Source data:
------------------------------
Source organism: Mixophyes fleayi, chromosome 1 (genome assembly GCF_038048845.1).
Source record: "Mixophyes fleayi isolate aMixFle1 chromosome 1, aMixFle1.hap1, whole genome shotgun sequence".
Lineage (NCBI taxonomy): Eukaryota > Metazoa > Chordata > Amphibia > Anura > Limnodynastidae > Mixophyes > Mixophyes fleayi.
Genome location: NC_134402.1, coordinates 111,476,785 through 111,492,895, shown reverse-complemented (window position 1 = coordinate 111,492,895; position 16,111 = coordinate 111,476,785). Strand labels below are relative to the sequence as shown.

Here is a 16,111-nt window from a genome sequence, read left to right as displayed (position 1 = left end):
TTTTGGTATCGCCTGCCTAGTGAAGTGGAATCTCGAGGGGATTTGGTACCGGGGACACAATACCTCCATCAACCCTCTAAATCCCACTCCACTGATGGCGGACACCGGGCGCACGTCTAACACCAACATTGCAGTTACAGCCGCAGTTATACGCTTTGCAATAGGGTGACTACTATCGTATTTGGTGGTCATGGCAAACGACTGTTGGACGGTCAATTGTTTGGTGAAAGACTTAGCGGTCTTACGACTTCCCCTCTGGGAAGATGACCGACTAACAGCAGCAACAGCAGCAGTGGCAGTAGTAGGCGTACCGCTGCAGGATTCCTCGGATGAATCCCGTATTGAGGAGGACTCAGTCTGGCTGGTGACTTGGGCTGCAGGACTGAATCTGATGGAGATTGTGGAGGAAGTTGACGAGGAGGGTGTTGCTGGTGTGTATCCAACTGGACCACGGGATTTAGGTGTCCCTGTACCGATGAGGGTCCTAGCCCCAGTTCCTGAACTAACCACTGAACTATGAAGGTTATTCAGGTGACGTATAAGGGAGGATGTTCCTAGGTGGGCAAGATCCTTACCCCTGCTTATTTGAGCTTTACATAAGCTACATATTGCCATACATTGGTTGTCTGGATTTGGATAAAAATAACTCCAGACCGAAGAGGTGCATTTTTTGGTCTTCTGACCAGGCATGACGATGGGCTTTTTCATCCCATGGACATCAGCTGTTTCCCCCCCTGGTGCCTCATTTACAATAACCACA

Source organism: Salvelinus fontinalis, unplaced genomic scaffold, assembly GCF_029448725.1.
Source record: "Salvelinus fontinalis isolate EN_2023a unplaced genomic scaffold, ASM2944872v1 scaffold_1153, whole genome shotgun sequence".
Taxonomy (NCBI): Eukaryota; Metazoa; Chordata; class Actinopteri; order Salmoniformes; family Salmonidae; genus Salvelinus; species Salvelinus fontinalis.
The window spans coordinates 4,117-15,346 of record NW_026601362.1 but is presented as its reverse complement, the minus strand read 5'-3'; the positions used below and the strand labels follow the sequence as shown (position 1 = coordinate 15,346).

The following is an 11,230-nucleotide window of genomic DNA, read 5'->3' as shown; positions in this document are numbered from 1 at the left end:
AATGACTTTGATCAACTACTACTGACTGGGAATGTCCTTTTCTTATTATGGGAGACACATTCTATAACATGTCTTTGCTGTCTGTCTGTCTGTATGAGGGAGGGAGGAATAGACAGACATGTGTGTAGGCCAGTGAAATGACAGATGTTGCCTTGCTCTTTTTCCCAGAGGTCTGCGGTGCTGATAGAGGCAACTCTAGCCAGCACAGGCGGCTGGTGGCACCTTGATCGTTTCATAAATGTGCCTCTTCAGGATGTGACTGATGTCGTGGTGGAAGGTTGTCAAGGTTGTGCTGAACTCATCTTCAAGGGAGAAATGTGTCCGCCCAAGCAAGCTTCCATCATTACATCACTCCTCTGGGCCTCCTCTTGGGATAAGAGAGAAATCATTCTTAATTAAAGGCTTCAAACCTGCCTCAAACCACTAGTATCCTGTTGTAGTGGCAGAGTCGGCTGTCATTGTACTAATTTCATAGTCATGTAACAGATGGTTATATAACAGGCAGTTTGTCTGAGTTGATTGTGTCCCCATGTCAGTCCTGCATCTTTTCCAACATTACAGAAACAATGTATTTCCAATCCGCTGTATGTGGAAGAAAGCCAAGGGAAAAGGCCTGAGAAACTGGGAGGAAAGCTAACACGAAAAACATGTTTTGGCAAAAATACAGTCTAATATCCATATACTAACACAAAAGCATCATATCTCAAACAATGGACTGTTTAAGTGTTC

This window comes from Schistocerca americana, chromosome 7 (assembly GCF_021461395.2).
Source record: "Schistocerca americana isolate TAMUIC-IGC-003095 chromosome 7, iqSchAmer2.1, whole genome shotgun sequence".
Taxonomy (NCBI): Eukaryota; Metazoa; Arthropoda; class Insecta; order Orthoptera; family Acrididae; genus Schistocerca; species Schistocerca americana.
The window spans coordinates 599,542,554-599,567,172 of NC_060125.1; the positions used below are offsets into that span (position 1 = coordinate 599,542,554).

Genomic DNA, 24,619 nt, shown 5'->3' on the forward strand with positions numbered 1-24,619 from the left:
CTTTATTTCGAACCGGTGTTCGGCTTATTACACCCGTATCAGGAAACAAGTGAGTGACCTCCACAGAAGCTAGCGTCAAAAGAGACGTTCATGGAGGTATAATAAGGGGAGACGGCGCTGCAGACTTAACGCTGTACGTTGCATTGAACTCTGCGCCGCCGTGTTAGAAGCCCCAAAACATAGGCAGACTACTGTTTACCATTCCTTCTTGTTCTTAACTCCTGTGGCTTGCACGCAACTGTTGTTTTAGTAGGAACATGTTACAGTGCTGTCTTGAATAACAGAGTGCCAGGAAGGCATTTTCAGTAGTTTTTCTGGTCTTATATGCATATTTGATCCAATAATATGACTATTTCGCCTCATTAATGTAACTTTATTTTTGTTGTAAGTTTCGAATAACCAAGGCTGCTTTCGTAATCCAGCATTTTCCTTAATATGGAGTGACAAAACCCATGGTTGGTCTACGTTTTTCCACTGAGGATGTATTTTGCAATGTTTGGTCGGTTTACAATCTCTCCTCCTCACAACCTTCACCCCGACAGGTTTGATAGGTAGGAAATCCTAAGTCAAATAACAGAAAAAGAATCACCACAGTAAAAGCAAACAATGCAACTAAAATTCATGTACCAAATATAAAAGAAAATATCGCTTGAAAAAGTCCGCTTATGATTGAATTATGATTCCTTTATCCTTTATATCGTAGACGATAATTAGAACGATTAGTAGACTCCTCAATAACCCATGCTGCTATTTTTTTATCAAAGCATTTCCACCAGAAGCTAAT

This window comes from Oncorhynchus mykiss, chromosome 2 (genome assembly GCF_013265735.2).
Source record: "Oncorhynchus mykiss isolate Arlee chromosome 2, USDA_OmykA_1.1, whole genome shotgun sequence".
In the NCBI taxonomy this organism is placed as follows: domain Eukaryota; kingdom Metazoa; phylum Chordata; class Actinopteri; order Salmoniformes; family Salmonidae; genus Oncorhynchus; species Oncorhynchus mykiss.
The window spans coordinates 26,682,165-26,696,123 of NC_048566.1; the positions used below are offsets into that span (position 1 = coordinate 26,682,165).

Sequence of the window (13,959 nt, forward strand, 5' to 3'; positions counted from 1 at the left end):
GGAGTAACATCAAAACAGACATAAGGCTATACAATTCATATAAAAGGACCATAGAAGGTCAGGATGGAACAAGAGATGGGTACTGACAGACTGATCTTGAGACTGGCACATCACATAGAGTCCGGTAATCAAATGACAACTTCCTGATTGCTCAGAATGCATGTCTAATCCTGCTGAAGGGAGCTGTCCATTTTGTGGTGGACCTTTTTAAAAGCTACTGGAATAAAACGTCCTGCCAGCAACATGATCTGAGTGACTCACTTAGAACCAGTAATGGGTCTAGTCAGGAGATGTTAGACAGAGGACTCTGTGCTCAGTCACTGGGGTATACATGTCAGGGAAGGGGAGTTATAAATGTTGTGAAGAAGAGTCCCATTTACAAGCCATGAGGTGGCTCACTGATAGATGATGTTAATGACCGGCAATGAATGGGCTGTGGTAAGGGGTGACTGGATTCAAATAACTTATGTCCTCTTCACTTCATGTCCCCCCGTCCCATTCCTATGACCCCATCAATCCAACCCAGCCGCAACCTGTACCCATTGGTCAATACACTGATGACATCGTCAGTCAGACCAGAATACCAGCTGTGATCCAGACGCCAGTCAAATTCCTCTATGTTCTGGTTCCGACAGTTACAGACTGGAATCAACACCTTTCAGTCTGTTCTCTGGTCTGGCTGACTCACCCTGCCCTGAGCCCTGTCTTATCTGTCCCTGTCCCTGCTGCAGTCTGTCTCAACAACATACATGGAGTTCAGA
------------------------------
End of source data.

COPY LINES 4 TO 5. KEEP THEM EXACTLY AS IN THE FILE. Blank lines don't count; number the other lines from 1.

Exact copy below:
Genome location: NC_134402.1, coordinates 111,476,785 through 111,492,895, shown reverse-complemented (window position 1 = coordinate 111,492,895; position 16,111 = coordinate 111,476,785). Strand labels below are relative to the sequence as shown.

Here is a 16,111-nt window from a genome sequence, read left to right as displayed (position 1 = left end):